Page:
As a (PHP) package developer, you sometimes have classes that are meant for internal use – inside the package itself – only. PHP has no built-in solution for this, but using a DocBlock Tag one can indicate its intended use. As Nuno Maduro explains:
Maybe in the future, the PHP language will have the internal class access modifier, it would prevent people from using internal classes from your library. Meanwhile, the PHP @internal tag can be used to denote that the associated class/method is internal to the library. It’s supported by PHPStorm and it warns people that those classes/methods are not meant to be used
At JSConf EU 2019, CJ Silverio – former CTO at NPM Inc – gave this talk on why a VC-funded private package registry (read: the one ran by NPM Inc) holds many dangers.
Entropic assumes many registries co-existing and interoperating as a part of your normal workflow. All Entropic packages are namespaced, and a full Entropic package spec also includes the hostname of its registry.
If you’re selling PHP packages, the easiest way to offer Composer package installation to your customers is now “Private Packagist for Vendors”. You get a unique URL and authentication token for each customer and they can use these in their composer.json file to install your packages. Especially if you’re still sending zip files to your customers, there is really no reason anymore not to to offer Composer installations.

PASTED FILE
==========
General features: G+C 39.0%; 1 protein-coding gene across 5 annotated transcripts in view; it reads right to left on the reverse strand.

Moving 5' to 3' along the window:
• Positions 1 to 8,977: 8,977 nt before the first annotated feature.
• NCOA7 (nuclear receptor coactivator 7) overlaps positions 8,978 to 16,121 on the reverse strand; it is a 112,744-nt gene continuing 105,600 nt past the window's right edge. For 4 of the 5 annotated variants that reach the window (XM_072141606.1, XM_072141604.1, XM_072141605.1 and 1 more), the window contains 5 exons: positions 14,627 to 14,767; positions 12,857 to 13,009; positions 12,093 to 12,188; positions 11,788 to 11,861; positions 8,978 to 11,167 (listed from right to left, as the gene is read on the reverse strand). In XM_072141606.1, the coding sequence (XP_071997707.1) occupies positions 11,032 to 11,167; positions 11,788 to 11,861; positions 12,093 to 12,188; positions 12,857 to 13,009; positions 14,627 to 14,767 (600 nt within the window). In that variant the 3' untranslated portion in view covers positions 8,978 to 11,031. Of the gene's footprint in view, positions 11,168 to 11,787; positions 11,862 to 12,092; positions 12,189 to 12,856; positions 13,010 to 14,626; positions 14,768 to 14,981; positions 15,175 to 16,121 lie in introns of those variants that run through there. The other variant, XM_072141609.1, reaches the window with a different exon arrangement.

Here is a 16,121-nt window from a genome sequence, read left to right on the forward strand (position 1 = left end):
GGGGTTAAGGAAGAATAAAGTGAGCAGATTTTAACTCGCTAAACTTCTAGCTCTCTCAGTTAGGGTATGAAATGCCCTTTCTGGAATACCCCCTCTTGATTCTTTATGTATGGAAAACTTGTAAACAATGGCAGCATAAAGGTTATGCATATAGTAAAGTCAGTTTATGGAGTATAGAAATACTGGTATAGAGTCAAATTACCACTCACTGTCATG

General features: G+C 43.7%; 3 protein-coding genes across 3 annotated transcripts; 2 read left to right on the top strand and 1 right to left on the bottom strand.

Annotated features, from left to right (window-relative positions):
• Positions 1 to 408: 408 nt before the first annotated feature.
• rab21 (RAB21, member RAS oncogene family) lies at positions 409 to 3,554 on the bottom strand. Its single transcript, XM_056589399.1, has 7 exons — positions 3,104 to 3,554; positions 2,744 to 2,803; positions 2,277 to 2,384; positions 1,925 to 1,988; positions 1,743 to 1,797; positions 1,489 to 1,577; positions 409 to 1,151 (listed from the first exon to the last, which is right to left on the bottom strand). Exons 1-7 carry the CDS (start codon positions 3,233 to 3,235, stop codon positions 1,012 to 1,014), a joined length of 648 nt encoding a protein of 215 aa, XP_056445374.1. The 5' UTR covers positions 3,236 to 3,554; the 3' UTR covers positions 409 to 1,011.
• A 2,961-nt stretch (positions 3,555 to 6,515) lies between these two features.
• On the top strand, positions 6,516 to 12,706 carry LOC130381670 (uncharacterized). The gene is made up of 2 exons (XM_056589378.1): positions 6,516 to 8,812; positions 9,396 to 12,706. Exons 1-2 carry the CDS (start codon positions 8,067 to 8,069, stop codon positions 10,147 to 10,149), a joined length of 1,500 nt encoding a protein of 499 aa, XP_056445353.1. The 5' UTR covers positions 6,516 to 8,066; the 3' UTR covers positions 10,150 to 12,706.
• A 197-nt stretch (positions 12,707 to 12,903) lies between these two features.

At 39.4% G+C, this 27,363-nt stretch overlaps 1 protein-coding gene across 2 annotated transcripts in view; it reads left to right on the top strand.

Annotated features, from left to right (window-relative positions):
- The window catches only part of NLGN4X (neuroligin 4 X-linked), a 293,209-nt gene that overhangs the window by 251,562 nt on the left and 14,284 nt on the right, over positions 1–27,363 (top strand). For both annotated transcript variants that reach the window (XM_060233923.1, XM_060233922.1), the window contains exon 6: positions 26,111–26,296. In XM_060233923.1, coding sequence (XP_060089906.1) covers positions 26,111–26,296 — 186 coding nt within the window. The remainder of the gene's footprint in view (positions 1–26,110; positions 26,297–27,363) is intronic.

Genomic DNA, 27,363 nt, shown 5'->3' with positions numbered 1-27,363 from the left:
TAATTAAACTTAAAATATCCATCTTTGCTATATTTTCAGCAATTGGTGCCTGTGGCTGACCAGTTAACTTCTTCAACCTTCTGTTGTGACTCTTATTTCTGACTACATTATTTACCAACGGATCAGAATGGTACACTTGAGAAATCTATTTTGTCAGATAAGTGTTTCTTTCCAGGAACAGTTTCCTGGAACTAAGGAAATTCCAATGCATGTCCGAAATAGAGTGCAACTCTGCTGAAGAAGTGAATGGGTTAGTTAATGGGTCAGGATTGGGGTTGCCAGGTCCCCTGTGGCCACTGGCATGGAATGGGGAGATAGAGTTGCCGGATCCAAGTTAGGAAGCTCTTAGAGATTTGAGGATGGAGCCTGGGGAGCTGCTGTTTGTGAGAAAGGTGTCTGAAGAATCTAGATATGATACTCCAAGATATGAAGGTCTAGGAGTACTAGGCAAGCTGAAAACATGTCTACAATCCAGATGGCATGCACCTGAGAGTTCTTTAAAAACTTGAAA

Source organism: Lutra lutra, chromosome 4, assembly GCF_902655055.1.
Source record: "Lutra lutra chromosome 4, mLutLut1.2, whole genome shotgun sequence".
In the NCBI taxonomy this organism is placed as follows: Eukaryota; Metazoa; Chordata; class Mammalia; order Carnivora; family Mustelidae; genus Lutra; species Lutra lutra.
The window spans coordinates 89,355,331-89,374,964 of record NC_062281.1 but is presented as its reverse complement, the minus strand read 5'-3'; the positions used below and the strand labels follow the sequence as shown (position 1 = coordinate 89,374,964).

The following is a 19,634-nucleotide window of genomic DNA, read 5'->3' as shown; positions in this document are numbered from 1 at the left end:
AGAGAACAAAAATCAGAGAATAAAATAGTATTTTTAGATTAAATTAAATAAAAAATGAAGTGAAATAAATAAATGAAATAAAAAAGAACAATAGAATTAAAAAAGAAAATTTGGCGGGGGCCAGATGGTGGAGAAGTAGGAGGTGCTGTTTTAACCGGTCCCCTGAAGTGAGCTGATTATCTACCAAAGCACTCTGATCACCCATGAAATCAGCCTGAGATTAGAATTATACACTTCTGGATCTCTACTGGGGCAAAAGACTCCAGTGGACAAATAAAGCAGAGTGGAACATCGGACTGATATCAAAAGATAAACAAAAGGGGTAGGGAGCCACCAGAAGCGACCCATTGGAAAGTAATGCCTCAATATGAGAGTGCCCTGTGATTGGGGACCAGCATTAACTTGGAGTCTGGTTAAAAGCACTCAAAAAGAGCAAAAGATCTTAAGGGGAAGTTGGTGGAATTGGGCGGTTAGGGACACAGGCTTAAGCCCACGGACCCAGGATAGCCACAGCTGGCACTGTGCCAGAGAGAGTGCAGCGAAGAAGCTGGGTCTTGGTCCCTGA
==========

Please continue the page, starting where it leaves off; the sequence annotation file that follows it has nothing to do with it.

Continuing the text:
You can use their our API to integrate “Private Packagist for Vendors” with your existing PHP package shop: Create a customer, grant the customer access to the package, and then get the info needed to send to the customer — all using their API.
// 1. Create Customer
$customer = $client
->create('Acme Web Inc.');
// 2. Grant access to package for customer
'name' => 'my-vendor/cool-package',
'versionConstraint' => '^1.0',
'expirationDate' => strtotime('+1 year'),
// 3. Get info to send to user
$info = $client->customers()->show($customer['id']);
// 'composerRepository' => [
// 'url' => 'https://my-vendor.repo.packagist.com',
// 'user' => 'token',
// 'token' => 'a6addb89a67b2822d352d113',
As you can see in the code above, customers their access can be locked to specific versions and also limited in time.
Mid-December Nils Adermann – Co-Founder of Packagist Conductors & Creator of Composer for PHP – announced Private Packagist.
Being a hosted service, setting up your own Composer package repository on Private Packagist is done with a few clicks. No matter if your private source code is hosted on GitHub, GitLab, Bitbucket, any of their on-premise solutions, or in any other Git, Mercurial, or Subversion repository, Private Packagist can immediately access your code after setting up your credentials to make it available for installation through Composer.
A few years ago I tried setting up Satis, but that didn’t quite work out. Private Packagist would’ve been handy back then 🙂